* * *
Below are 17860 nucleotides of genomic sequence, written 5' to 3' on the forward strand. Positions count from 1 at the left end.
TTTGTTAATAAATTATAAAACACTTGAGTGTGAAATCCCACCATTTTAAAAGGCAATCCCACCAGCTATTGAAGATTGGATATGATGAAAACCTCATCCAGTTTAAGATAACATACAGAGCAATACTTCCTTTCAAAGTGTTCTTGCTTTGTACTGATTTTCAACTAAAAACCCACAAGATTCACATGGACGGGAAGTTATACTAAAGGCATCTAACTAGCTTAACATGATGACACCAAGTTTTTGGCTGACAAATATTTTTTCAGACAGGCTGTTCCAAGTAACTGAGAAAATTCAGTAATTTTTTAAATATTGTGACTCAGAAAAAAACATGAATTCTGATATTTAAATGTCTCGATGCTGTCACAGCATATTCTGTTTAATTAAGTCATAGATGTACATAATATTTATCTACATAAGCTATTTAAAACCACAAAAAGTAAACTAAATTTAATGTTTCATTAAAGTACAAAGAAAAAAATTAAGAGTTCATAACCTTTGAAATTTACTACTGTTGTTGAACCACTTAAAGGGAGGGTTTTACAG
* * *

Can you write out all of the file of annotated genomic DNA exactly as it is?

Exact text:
Below are 17860 nucleotides of genomic sequence, written 5' to 3' on the forward strand. Positions count from 1 at the left end.
TTTGTTAATAAATTATAAAACACTTGAGTGTGAAATCCCACCATTTTAAAAGGCAATCCCACCAGCTATTGAAGATTGGATATGATGAAAACCTCATCCAGTTTAAGATAACATACAGAGCAATACTTCCTTTCAAAGTGTTCTTGCTTTGTACTGATTTTCAACTAAAAACCCACAAGATTCACATGGACGGGAAGTTATACTAAAGGCATCTAACTAGCTTAACATGATGACACCAAGTTTTTGGCTGACAAATATTTTTTCAGACAGGCTGTTCCAAGTAACTGAGAAAATTCAGTAATTTTTTAAATATTGTGACTCAGAAAAAAACATGAATTCTGATATTTAAATGTCTCGATGCTGTCACAGCATATTCTGTTTAATTAAGTCATAGATGTACATAATATTTATCTACATAAGCTATTTAAAACCACAAAAAGTAAACTAAATTTAATGTTTCATTAAAGTACAAAGAAAAAAATTAAGAGTTCATAACCTTTGAAATTTACTACTGTTGTTGAACCACTTAAAGGGAGGGTTTTACAG